Inheritance

 

We are the wastrel heirs of Knowledge.

Poor Sophia, she rode the currents of dark
and built her light, a monstrous mound from which
nothing could be removed.
Today, she lies dead at our feet,
her body whole –
only her heart is gone.

So we, her children’s children, plunge fingers
into the pile that has frightened us for so long;
it sticks to our hands, trying to seep through the skin.

As one we draw back. This is not meant
for hands as pure as ours.
Someone – tidemarked elbows showing
how deep he had thrust – mentions a market.
“People will pay for this,” he tells us,
“They will not know how little it is worth.”

We cannot shift it whole – how heavy it is! –
so I, the bravest fool, carry samples beneath my tongue.

To bright lights and tin noise, our
chosen home, we trip. God watches
from his xenon cross, blinking sleepily
as we play. The house does not know
the coin we carry; no credit is extended, no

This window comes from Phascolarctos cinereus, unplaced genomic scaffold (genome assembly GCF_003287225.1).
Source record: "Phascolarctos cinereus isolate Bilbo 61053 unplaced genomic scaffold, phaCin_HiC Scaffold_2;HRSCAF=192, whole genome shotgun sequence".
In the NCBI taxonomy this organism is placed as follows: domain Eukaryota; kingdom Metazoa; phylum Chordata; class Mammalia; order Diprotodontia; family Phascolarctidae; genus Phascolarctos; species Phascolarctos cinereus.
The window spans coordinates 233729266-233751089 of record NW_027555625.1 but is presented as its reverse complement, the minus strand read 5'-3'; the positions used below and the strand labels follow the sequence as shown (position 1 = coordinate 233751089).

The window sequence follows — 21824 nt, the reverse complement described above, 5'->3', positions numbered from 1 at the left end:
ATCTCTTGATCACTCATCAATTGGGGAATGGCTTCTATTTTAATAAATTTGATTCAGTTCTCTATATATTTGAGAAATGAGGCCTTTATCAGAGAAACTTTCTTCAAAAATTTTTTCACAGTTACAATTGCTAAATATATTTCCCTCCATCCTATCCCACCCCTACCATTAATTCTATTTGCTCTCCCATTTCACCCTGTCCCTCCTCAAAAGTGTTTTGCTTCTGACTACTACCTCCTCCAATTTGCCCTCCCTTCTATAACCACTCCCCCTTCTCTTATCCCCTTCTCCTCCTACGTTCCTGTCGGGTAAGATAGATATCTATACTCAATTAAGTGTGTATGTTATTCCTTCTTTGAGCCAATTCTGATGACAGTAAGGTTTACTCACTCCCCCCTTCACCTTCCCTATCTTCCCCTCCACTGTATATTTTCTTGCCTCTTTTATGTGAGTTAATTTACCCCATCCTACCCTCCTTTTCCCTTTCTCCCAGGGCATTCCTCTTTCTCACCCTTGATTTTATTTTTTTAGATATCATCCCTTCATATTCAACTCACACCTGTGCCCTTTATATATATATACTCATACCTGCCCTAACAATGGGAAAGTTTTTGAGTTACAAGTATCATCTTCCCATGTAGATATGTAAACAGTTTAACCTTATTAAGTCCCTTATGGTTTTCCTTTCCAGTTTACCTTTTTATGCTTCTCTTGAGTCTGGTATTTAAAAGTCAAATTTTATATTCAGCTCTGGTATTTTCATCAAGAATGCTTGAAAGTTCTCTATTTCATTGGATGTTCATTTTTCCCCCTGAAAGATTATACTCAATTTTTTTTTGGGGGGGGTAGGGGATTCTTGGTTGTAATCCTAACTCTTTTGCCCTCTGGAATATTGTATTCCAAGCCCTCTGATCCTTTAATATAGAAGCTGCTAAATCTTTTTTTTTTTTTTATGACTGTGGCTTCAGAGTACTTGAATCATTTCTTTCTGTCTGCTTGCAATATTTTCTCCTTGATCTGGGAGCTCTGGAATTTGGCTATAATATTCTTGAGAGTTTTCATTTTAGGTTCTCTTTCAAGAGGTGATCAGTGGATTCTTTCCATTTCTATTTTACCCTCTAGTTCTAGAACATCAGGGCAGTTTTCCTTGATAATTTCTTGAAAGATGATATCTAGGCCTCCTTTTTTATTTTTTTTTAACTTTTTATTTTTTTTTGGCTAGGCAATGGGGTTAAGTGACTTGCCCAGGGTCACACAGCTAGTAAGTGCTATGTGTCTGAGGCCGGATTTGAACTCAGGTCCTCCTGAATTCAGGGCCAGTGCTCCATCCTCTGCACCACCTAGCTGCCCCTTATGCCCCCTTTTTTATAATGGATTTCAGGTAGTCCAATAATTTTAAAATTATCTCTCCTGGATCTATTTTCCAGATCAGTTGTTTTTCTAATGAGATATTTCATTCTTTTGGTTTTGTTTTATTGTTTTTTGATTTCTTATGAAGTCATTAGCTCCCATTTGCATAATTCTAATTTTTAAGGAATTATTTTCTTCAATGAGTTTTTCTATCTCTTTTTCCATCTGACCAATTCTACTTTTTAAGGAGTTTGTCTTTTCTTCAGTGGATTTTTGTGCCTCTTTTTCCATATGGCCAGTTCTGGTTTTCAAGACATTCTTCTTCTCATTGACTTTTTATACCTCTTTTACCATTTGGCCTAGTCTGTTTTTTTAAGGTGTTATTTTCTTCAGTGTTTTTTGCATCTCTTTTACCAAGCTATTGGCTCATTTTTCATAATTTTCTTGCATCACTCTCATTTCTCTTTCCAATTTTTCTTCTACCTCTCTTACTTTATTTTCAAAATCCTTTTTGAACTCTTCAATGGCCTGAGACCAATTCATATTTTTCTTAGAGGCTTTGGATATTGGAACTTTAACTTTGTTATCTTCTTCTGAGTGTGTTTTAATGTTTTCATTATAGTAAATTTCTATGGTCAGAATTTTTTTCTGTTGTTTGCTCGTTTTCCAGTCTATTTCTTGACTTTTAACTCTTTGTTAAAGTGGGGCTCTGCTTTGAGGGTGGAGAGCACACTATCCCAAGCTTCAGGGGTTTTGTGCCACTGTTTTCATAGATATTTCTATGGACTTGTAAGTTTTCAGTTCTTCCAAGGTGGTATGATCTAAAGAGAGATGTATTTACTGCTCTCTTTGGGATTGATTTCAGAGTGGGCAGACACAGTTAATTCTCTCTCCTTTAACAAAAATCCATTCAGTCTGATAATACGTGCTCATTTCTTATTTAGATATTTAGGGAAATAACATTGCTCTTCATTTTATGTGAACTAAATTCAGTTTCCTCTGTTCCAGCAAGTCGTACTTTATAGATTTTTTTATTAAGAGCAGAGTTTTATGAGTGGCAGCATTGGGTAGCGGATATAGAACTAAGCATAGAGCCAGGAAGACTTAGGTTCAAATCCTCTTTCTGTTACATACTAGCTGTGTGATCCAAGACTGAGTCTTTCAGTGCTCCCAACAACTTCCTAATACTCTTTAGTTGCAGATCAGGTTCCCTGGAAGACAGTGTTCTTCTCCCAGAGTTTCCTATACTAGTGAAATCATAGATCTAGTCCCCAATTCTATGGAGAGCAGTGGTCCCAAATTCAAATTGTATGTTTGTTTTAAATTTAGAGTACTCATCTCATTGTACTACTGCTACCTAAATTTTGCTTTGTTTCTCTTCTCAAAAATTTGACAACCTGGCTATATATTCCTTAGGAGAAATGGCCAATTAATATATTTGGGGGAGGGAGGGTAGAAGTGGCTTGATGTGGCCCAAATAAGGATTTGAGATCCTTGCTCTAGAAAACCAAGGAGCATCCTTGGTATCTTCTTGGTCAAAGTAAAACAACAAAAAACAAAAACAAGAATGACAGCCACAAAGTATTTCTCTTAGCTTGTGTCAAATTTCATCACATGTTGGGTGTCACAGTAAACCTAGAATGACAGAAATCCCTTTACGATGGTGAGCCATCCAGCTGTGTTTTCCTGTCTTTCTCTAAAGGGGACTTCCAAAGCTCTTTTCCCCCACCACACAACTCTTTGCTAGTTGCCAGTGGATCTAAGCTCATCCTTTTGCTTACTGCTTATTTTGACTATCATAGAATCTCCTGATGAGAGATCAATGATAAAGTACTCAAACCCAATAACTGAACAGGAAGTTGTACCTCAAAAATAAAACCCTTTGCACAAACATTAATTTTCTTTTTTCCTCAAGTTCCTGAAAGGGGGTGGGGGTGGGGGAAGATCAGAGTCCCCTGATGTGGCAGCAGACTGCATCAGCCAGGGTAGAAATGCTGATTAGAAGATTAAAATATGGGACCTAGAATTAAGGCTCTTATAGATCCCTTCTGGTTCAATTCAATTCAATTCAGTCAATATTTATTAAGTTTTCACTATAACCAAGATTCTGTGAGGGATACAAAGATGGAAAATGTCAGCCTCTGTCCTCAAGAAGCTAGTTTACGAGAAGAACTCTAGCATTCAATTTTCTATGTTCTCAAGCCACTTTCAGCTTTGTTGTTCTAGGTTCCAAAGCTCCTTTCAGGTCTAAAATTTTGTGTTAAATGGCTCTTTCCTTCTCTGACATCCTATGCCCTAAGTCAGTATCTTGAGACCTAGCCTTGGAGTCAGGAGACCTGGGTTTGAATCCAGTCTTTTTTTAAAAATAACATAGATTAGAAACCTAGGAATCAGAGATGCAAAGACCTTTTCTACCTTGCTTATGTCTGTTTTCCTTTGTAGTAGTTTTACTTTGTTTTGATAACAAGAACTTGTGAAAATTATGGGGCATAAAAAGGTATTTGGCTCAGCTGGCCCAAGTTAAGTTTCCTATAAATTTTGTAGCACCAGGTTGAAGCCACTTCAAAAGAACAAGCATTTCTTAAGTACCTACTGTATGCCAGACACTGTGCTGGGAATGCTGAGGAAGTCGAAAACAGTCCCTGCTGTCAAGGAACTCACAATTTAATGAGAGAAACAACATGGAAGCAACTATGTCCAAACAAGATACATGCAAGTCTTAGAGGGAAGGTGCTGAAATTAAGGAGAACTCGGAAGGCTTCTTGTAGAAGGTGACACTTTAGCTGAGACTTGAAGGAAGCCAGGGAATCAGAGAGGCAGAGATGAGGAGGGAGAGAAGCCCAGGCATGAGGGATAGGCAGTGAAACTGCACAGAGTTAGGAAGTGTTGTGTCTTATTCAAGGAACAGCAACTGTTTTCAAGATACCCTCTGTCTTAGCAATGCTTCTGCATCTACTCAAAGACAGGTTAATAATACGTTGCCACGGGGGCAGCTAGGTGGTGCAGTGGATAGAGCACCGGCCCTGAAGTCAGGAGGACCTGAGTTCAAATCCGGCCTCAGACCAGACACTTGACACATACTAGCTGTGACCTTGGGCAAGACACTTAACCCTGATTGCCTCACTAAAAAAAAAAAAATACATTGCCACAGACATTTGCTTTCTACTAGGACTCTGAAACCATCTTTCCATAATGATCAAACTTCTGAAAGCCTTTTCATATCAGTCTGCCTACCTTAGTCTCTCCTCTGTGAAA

back alley bargains struck. We turn

and he is there. Ragged beggar-man
with hungry eyes, “I
will dice for it,” he says. “I have the means.”
He shows us deeds to nations,
bank drafts and patent papers,
mining rights,
charts and charters and crocks full of gold.
Beneath my tongue, the taste grows bitter.

“No dice,” says Elbows (why
have I not seen him before?) “We trade.”
In slickest style, the bargaining begins
and when we wake, back in Her house, the pile is gone;
we are left with an old coat and papers
full of power. Here is the world, to rest in our palms;
Elbows wears a Gucci crown.

And I? I want nothing
but to taste that bitterness again.